Citing examples, Al-Jaida mentions, “We have, for example, attracted some of the biggest management consultancies in the world and various professional service firms that are quite new to the region. A by-product of having these firms on the peninsula is the knowledge and expertise they bring, all of which will circulate in the economy and undoubtedly inspire both the local youth and industry veterans to start their own ventures and widen their aspirations to go beyond merely seeking jobs to creating them.” In addition, towards promoting the entrepreneurial mindset, QFC has taken a more structural approach by investing in a partnership with the Qatar Finance and Business Academy in a number of educational schemes aimed at preparing and equipping the local human capital and developing the financial services industry as a key source of sustainable growth for its citizens and residents alike.
Training programs such as “Kawader” and the “Future CEO Programme” developed jointly with QFBA have been designed to reinforce the development of the human capital and recognize the highly skilled human capital as a foundation for entrepreneurship, private sector diversification and ultimately the prosperity and sustainability of the Qatari economy. The current hydrocarbon pricing in the international market, in the opinion of Al-Jaida, has presented an opportunity for substantial growth in market sectors such as financial and management consultancies that are not directly affected by the fluctuations in the price of energy. “These sectors are naturally thriving in the region as it moves and matures to more diverse, sustainable, knowledge-based economies. The QFC has recently shifted its strategy to pay more focus on attracting firms that will serve its purpose of helping in diversifying the economy in line with the Qatar National Vision 2030.”
In addition to domestic initiatives, QFC, in 2016 also launched its Asia Roadshow which included events in the UAE, India and Japan. According to Al-Jaida, “In Japan and India, we were provided with an opportunity to sit down with prominent Japanese and Indian investors to discuss investment prospects in the country, and get them acquainted with the support provided by the QFC to the firms to expand globally, and eventually lead to promote the Japanese and Indian trade and investment presence in Qatar.” He adds that as part of this year’s roadshows, QFC is looking at Germany, UK, China, Singapore, USA and UAE.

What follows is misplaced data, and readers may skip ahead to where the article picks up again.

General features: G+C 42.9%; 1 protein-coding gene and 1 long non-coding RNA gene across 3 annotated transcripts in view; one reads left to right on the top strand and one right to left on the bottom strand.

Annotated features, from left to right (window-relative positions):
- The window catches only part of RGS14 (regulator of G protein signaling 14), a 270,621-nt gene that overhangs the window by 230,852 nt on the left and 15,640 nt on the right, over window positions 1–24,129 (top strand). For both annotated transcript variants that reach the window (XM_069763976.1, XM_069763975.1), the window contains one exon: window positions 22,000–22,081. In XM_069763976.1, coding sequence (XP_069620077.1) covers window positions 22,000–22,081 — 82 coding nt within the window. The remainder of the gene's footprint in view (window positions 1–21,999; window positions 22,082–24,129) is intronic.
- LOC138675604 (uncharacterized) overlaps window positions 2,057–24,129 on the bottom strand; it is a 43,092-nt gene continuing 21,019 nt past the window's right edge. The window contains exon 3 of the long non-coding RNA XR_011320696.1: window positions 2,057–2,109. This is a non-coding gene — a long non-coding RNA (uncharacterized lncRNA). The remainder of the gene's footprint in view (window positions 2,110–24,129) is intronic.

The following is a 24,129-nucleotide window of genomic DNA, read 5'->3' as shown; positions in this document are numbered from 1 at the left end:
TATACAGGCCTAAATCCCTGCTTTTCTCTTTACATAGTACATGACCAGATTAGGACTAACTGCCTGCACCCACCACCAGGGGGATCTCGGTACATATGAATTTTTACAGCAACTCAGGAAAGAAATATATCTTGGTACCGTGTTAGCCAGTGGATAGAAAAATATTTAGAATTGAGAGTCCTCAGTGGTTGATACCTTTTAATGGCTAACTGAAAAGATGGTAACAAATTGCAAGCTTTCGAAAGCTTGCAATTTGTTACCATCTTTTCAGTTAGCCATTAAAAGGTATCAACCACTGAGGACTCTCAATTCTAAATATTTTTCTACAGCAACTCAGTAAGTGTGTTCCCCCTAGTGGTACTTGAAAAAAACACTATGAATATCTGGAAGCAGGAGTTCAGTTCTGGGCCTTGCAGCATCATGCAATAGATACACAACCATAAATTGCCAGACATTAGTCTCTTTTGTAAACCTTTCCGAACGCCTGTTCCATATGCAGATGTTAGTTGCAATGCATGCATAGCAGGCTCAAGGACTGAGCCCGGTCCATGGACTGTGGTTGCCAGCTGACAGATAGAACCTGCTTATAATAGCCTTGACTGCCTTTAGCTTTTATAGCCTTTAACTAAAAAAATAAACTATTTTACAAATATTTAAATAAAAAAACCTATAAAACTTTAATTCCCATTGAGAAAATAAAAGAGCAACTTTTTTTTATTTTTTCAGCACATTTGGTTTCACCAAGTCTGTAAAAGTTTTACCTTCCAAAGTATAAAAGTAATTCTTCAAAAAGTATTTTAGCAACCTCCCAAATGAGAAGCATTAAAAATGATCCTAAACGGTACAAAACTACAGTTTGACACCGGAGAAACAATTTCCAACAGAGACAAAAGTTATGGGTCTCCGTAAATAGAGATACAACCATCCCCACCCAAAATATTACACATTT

Reflecting on the decadelong journey that the QFC has made since its establishment in 2005, Al-Jaida says, “The most important of learning throughout our journey, in my opinion, is the realization that today’s business environment dictates that our laws, regulations, policies and strategies are, in fact, responsive and require continuous commitment to evolve and develop them further.” With a futuristic tone, he signs off, “Staying ahead of the curve is a major responsibility, which entails a lot of dedication, hard work, unconditional investment and belief in our most important asset, human capital, as keys to success.”
THE EXECUTIVE SUMMARY
Yousuf Mohamed Al-Jaida’s tips for entrepreneurs
1. Measure your risks
“While successful entrepreneurs are often stereotyped as having an almost unhealthy appetite for risk, a risk-loving personality is certainly not a prerequisite for becoming a successful entrepreneur, so weigh your risks well and don’t let your passion and belief in your idea blind you to unnecessary risk.”
2. Always have a detailed plan
“An in-depth plan that fully details how you will tackle the challenges ahead is an absolute necessity. The plan should define the opportunities for growth, the mission, the target, measurable goals and deadline for each milestone along the way.”
3. Surround yourself with the right people
“Knowing people who can be your mentor or offer strategic advice is important but having the right people with you on the ground is equally important. Build your staff with smart, talented, and driven employees who share your vision.”
4. Have confidence in your business idea
“There will always be people who will criticize you and your business model. Ignore the doubters. If you believe that you have found a good product or service, then go for it. Yes, there may be a few rejections but use these to improve your business instead of letting it drag you down.”
5. Find a healthy work-life balance
“Running a successful business requires an inordinate amount of time and energy. It is paramount to find a healthy work-life balance, even though it can be a challenge to do so.”